I am sure that you can find more of the same with a google search of your own.

http://www.spiraxsarco.com/resources/steam-engineering-tutorials/control-hardware-el-pn-actuation/control-valves.asp

With regard to the spring loading suggestion, blowback pressure forcing back through the sprung seal would be a potential problem, so in effect the valve could not be claimed to be fully sealed.

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#11
In reply to #9

Re: Control Valve

11/09/2013 6:09 AM

What you are completely forgetting is that one valve will try to be "blown open" and the other try to be "blown closed".

If the spring(s) are on the "blown closed", you have a valve that seals at both positions.....simple.

The amount of movement allowed on the springs must/is very small as that valve side will tend to close first, but at the same time, providing a slightly more progressive "throttling" at the almost closed position....it must be a very small amount of movement.

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#12
In reply to #11

Re: Control Valve

11/09/2013 4:00 PM

The fixed seal will be unable to move but the spring loaded one, no matter how small the movement is restricted to will still leak.

I see that another poster has recently stated the same fact that I did, so I suggest you do a little more research on the subject if you really want to know the limitations of these valves.

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#13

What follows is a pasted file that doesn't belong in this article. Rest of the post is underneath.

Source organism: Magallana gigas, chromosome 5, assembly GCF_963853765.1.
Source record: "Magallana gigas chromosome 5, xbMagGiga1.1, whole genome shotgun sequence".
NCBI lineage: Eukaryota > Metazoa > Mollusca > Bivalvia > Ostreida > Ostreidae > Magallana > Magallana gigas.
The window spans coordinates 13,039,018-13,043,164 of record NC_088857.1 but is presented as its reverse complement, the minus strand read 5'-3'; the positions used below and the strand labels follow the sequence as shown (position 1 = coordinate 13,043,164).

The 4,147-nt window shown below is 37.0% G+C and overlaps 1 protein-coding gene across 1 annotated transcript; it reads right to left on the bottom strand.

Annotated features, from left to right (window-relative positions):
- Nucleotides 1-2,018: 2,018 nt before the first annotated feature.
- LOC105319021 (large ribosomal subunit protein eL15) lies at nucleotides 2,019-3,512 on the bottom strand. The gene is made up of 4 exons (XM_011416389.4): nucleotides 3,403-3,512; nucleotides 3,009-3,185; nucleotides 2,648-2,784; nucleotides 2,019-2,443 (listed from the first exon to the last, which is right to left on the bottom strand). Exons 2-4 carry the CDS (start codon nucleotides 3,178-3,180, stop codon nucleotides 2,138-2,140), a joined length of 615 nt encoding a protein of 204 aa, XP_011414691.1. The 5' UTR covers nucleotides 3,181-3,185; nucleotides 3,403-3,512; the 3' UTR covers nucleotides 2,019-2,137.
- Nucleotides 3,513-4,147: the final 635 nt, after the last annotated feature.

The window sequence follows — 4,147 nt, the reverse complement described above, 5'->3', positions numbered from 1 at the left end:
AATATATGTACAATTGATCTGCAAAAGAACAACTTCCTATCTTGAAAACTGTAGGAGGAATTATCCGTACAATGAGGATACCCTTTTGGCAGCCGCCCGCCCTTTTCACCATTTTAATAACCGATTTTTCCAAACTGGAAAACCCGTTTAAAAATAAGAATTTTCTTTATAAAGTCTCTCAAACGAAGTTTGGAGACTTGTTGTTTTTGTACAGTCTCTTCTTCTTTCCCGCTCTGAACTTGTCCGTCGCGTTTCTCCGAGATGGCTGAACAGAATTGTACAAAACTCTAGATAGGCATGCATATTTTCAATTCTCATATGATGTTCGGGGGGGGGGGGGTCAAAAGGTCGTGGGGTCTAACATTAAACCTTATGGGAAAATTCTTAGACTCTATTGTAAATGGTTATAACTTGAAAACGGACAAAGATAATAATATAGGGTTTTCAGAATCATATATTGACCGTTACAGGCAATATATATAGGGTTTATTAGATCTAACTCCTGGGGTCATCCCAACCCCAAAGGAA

In reply to #12

Re: Control Valve

11/10/2013 2:46 PM

I believe we are talking about different "styles" from different manufacturers....

We are on two different sides of the Atlantic I believe (you give me that impression, though you do not give a location - many US citizens like to keep it secret!), we both probably speak "English", but accent, spelling and meaning of some words have progressed in two different directions.....

Which is why I personally always speak about English and American......

Do you not believe its possible that such valves can be slightly different as well?

Also, you appear not to have read and understood fully what I wrote, so you will not understand either as well as you might!

Have a great day anyway.

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#8
In reply to #5

Re: Control Valve

11/09/2013 4:15 AM

If the seats are resilient or one of the disks is spring loaded, tight closing can be achieved.

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#10

Re: Control Valve

11/09/2013 5:42 AM

Single seated /ported Valves - has single seat. This is also known as single ported valves. These are used for tight shut-off. One of the disadvantages of single seated globe valve is that they require larger actuator due to unbalanced design compared to double seated valves.

Double seated /ported valves - here the two plugs ( top and bottom) are arranged in such a way that flow tends to open one plug while close the other plug. The opposite forces acting on the plug tends to cancel each other and hence requires smaller actuator compare to single seated valves. Generally it has higher flow capacity than single seated valves. The disadvantage is that they have higher leakage rates at shut-off. Also erosion may occur at higher pressure drop due to leakage characteristics.

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#14
In reply to #10

Re: Control Valve

09/10/2014 2:57 AM

Thanks for your valuable info. Can you temme is there any advantage of double seated valve over single seat valve other than Actuator size selection?